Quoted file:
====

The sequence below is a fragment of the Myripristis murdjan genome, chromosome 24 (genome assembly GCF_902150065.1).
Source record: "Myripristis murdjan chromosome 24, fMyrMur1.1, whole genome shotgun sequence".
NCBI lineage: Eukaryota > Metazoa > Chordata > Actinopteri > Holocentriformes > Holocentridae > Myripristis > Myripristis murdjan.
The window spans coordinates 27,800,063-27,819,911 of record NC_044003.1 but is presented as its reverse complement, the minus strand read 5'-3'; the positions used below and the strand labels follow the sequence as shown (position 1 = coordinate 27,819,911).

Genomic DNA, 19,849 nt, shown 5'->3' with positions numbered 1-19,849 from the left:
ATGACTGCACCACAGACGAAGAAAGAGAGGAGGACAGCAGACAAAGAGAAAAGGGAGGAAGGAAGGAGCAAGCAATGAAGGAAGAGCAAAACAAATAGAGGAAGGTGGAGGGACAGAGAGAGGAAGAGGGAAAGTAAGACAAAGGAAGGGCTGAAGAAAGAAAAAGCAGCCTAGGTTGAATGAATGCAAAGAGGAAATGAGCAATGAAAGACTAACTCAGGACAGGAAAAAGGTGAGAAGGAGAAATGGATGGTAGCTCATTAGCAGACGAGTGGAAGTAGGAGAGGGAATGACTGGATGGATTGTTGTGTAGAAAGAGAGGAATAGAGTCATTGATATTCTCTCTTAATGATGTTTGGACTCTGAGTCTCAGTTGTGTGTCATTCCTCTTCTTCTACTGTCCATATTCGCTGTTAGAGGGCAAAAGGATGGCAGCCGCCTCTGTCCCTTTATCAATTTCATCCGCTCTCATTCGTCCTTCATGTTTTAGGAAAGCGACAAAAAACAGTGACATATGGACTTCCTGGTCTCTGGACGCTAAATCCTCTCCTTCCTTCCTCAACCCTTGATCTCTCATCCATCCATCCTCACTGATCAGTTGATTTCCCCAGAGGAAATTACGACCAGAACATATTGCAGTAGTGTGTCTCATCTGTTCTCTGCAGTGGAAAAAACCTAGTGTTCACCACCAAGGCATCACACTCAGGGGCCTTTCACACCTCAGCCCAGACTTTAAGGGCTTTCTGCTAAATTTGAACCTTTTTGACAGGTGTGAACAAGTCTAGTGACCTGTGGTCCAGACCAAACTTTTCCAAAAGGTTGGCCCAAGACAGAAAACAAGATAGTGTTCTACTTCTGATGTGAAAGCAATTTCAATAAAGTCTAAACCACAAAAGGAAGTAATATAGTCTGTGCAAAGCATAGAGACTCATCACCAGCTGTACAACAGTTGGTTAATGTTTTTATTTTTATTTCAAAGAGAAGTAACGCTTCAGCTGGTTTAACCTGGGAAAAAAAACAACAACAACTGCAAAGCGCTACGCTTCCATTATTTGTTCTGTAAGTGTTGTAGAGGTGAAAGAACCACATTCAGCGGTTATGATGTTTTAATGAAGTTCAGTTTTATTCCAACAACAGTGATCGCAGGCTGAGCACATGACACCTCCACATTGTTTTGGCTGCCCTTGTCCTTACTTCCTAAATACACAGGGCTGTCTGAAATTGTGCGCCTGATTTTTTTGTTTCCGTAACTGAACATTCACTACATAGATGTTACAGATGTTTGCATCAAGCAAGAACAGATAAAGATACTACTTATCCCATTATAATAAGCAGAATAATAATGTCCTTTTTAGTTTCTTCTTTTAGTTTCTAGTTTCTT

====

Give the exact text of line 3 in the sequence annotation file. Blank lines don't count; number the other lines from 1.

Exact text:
NCBI lineage: Eukaryota > Metazoa > Chordata > Actinopteri > Holocentriformes > Holocentridae > Myripristis > Myripristis murdjan.